. . .For us, accustomed as we are to a vast mass of books, newspapers and other printed or digital documents, it is difficult to realise the extensive use and great convenience assigned to inscriptions in ancient times. Not only were public announcements of all sorts, such as we should make known by advertisements or posters, thus placed before the public, but all kinds of records and enactments – codes of law and political decrees; regulations for all matters, civil and religious; accounts and contracts, public and private; treaties between states; records of public and private benefactions and dedications, and all matters of administration; honours to the living and to the memory of the dead. Many of these were intended to preserve for all time the records which they contained; but others must have been of only temporary interest. It seems, therefore, the more remarkable that they should have been incised on permanent material such as bronze, marble or stone – and incised in the first instance, with a care and perfection of technique which have led to their survival to the present day, so as to preserve for us invaluable evidence as to the life and institutions of the people who made them. Temporary and permanent value are therefore often combined in the same inscription. For instance, any Athenian citizen, visiting the Acropolis or the Agora, could satisfy themselves at first hand as to treaties or decrees of the people, public accounts or state income and expenditure. And at the same time these documents preserved for all time much history, both social and political.
Video Title: COINS Never Lie, yet say Nothing about early 7th c. Islam! Source: PfanderFilms. Date Published: May 5, 2023. Description:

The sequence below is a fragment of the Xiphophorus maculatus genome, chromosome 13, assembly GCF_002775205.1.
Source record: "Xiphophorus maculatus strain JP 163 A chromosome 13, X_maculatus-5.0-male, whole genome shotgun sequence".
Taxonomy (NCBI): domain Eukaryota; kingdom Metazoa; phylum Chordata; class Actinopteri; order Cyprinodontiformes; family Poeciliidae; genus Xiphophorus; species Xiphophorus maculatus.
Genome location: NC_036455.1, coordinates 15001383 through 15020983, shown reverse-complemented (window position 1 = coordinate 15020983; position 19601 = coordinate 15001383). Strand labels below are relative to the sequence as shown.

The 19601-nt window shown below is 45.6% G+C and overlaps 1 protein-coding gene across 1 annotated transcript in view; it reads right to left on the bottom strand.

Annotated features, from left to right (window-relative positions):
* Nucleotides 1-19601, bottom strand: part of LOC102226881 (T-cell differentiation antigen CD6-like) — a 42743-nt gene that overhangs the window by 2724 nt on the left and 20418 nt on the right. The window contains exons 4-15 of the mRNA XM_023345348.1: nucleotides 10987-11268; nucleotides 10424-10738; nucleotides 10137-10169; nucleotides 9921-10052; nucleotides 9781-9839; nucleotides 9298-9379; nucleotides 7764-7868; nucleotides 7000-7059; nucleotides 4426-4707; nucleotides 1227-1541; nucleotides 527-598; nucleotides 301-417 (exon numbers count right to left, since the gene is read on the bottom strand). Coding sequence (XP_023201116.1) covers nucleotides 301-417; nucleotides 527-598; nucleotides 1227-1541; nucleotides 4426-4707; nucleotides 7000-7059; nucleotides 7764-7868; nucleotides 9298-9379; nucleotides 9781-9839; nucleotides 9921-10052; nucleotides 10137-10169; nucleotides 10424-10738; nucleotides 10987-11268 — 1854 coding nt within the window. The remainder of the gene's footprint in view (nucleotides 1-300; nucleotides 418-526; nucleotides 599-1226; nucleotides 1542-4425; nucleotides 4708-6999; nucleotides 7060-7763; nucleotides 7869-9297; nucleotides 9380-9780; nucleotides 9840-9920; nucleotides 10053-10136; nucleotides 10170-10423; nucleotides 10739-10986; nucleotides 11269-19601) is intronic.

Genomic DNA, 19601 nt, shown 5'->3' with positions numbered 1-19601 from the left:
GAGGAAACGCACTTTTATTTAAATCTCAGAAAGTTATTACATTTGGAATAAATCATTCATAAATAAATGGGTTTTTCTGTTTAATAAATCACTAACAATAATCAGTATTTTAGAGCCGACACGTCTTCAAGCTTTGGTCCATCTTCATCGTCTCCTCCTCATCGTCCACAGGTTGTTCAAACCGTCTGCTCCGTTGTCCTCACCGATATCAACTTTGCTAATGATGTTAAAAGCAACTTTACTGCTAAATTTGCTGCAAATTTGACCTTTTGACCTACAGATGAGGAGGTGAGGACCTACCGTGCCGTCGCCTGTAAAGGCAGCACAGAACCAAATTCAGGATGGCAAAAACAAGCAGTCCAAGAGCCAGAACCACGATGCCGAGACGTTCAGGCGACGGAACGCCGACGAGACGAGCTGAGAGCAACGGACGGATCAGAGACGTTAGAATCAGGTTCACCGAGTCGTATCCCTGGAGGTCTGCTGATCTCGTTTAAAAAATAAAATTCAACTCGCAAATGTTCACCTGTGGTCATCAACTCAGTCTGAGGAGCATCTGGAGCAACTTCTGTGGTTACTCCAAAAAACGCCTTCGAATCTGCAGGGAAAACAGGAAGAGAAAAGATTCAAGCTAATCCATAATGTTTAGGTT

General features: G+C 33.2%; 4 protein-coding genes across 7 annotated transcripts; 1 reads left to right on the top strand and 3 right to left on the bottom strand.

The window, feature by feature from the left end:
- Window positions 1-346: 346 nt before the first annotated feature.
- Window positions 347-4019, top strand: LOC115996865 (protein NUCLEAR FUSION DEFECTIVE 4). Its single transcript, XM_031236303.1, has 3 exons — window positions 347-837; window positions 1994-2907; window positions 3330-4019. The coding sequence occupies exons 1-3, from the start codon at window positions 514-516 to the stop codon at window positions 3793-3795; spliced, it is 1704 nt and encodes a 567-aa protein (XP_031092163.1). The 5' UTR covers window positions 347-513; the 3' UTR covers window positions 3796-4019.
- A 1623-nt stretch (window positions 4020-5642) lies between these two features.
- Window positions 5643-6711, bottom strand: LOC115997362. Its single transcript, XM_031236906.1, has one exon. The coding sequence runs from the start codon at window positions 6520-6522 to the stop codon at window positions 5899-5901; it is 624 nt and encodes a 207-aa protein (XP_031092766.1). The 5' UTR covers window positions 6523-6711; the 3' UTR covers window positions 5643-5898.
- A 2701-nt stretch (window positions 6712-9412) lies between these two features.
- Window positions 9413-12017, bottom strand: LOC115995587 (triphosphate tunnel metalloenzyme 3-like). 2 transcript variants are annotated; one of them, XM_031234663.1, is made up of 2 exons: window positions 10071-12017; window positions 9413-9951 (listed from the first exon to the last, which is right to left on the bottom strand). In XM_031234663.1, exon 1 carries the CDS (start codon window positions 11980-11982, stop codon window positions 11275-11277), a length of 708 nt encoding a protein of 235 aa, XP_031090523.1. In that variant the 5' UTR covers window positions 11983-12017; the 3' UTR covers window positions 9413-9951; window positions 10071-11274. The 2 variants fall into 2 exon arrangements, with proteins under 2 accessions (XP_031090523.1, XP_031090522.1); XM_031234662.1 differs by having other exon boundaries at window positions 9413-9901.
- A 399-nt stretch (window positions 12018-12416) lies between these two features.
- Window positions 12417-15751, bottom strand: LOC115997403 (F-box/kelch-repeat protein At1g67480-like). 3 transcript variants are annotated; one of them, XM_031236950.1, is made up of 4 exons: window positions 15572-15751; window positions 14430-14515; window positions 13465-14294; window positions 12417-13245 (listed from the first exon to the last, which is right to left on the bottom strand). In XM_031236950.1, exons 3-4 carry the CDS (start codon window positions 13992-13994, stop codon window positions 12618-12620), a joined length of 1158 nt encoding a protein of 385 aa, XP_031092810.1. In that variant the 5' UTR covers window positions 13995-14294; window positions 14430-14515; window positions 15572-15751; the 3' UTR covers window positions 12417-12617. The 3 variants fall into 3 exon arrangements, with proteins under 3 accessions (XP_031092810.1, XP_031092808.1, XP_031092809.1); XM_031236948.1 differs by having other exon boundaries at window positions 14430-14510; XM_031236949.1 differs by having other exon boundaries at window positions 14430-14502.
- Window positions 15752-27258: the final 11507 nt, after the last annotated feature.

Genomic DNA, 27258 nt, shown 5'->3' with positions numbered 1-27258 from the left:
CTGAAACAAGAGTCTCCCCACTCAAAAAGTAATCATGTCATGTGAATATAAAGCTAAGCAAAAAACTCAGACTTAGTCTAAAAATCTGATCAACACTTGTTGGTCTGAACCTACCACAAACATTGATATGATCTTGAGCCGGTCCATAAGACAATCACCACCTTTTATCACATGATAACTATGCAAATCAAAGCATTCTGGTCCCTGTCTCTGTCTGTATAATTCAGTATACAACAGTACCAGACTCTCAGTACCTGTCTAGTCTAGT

Today, whenever someone comes to power, they simply announce it using newspapers, or TV, or the internet. In the 7th century, when these medias didn't exist, in order for a new king or a caliph to announce to his subjects who he was, he only had one vehicle to do so, and that was minting coins. Everybody had to use coins, so what better way than minting them to say who you were. 

Thus, the information concerning who was in power and who was in charge in the 7th century lay entirely in coins. The Caliph would include an image of himself, along with his name, and a symbol of his religion on the coin he was minting. 

So, any coins minted between 622 AD and 661 AD, the period of the 'Rightly Guided Caliphs' should be replete with references to these initial Islamic caliphs, such as Muhammad, Abu Bakr, Umar and Ali. At least they should have images of them, and references to them. 

According to the Standard Islamic Narrative (SIN), Mecca and Medina would have been the seats of power at this time, as it was where the Caliphs lived and reigned. 

So, there should be numerous coins with these caliphs names on them, and references to something to do with Islam. 

Yet, all the coins from that era and that place say nothing about any of these 'rightly guided caliphs', nor anything which we could identify as Islamic at all. 
Video Title: 7th-Century ROCK INSCRIPTIONS Debunk Islam! Source: PfanderFilms. Date Published: May 15, 2023. Description:
After proving with the coins that the Standard Islamic Narrative is completely wrong concerning how Islam began, we now go to the Rock Inscriptions to find a similar problem. 

Rock Inscriptions, because they are made out of rocks which don't disintegrate or deteriorate over the centuries, are excellent pieces of evidence from the 7th century to give us a window into what was happening in that part of the world and at that time. 

So far researchers have located over 100,000 Rock inscriptions with 30,000 of them catalogued and surveyed across Arabia, the Negev, the Trans-Jordan, and Syria. Another 70,000 more have yet to be catalogued. 

One would expect Muhammad’s name, or references to Islam, or to Muslims, or even references to the Qur'an and Mecca on these inscriptions, all of which are located along the Haj routes, yet we don’t find one inscription with any of these references on them until after 690 AD, a full 60 years after Muhammad supposedly died.